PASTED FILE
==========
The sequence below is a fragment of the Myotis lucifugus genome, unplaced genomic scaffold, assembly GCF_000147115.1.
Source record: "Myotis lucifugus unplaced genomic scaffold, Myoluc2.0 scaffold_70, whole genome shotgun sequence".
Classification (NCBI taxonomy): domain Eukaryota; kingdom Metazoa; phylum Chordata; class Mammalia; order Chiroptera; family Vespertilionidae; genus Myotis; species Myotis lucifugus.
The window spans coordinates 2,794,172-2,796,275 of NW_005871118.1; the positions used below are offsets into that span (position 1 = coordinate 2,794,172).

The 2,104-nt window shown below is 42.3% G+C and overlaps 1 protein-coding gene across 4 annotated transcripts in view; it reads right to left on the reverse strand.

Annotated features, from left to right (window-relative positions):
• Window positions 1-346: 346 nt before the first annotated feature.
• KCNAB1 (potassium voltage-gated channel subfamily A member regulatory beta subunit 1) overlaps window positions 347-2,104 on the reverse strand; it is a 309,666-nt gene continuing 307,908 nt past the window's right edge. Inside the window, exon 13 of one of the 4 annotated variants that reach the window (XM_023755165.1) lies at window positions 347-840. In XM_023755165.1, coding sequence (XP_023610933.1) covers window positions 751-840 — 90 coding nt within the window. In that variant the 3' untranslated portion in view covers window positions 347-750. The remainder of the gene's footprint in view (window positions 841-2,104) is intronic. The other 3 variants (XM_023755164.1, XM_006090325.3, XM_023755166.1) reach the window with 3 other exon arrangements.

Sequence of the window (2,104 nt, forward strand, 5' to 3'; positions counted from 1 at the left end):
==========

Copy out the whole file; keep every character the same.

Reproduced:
The sequence below is a fragment of the Myotis lucifugus genome, unplaced genomic scaffold, assembly GCF_000147115.1.
Source record: "Myotis lucifugus unplaced genomic scaffold, Myoluc2.0 scaffold_70, whole genome shotgun sequence".
Classification (NCBI taxonomy): domain Eukaryota; kingdom Metazoa; phylum Chordata; class Mammalia; order Chiroptera; family Vespertilionidae; genus Myotis; species Myotis lucifugus.
The window spans coordinates 2,794,172-2,796,275 of NW_005871118.1; the positions used below are offsets into that span (position 1 = coordinate 2,794,172).

The 2,104-nt window shown below is 42.3% G+C and overlaps 1 protein-coding gene across 4 annotated transcripts in view; it reads right to left on the reverse strand.

Annotated features, from left to right (window-relative positions):
• Window positions 1-346: 346 nt before the first annotated feature.
• KCNAB1 (potassium voltage-gated channel subfamily A member regulatory beta subunit 1) overlaps window positions 347-2,104 on the reverse strand; it is a 309,666-nt gene continuing 307,908 nt past the window's right edge. Inside the window, exon 13 of one of the 4 annotated variants that reach the window (XM_023755165.1) lies at window positions 347-840. In XM_023755165.1, coding sequence (XP_023610933.1) covers window positions 751-840 — 90 coding nt within the window. In that variant the 3' untranslated portion in view covers window positions 347-750. The remainder of the gene's footprint in view (window positions 841-2,104) is intronic. The other 3 variants (XM_023755164.1, XM_006090325.3, XM_023755166.1) reach the window with 3 other exon arrangements.

Sequence of the window (2,104 nt, forward strand, 5' to 3'; positions counted from 1 at the left end):